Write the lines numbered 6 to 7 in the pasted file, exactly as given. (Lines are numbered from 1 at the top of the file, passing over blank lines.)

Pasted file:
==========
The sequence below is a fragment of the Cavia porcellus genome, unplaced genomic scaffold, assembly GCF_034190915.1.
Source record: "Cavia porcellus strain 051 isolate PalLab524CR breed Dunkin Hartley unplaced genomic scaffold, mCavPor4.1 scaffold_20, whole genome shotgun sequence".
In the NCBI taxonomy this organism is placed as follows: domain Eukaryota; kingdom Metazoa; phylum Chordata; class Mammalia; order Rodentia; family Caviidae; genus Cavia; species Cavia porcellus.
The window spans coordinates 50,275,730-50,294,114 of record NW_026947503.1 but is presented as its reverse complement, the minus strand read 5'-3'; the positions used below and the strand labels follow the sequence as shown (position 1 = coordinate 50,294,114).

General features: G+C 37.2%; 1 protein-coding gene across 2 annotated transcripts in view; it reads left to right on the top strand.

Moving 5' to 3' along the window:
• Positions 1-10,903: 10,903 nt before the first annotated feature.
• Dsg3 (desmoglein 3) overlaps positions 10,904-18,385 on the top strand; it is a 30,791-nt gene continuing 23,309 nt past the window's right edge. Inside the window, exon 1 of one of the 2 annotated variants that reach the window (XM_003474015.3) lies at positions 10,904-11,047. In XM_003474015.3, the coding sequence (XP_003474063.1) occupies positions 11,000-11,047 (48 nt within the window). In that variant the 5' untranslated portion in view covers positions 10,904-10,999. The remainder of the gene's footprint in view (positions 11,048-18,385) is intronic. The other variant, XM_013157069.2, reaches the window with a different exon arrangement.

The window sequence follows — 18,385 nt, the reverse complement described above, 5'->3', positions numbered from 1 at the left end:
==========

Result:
Moving 5' to 3' along the window:
• Positions 1-10,903: 10,903 nt before the first annotated feature.